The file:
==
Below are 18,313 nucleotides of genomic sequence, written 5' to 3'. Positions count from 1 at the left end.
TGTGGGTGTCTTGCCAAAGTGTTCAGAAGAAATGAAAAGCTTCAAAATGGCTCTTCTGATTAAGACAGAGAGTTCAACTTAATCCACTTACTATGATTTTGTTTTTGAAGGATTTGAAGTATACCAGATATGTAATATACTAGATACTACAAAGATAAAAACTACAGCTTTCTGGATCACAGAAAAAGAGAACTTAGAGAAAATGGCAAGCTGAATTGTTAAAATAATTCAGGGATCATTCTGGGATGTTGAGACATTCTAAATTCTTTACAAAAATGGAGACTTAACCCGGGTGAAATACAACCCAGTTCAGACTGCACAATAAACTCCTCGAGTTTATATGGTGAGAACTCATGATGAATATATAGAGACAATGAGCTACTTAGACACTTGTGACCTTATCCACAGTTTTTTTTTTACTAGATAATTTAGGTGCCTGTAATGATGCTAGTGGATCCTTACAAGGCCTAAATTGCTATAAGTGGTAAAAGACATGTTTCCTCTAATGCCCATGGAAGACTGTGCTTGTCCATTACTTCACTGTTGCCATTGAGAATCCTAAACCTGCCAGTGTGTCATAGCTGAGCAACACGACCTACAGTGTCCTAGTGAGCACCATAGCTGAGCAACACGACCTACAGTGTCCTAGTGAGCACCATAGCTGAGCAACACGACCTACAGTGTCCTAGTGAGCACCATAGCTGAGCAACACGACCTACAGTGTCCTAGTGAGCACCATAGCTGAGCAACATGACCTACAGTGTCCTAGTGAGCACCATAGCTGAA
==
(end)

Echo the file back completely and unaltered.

Below are 18,313 nucleotides of genomic sequence, written 5' to 3'. Positions count from 1 at the left end.
TGTGGGTGTCTTGCCAAAGTGTTCAGAAGAAATGAAAAGCTTCAAAATGGCTCTTCTGATTAAGACAGAGAGTTCAACTTAATCCACTTACTATGATTTTGTTTTTGAAGGATTTGAAGTATACCAGATATGTAATATACTAGATACTACAAAGATAAAAACTACAGCTTTCTGGATCACAGAAAAAGAGAACTTAGAGAAAATGGCAAGCTGAATTGTTAAAATAATTCAGGGATCATTCTGGGATGTTGAGACATTCTAAATTCTTTACAAAAATGGAGACTTAACCCGGGTGAAATACAACCCAGTTCAGACTGCACAATAAACTCCTCGAGTTTATATGGTGAGAACTCATGATGAATATATAGAGACAATGAGCTACTTAGACACTTGTGACCTTATCCACAGTTTTTTTTTTACTAGATAATTTAGGTGCCTGTAATGATGCTAGTGGATCCTTACAAGGCCTAAATTGCTATAAGTGGTAAAAGACATGTTTCCTCTAATGCCCATGGAAGACTGTGCTTGTCCATTACTTCACTGTTGCCATTGAGAATCCTAAACCTGCCAGTGTGTCATAGCTGAGCAACACGACCTACAGTGTCCTAGTGAGCACCATAGCTGAGCAACACGACCTACAGTGTCCTAGTGAGCACCATAGCTGAGCAACACGACCTACAGTGTCCTAGTGAGCACCATAGCTGAGCAACACGACCTACAGTGTCCTAGTGAGCACCATAGCTGAGCAACATGACCTACAGTGTCCTAGTGAGCACCATAGCTGAA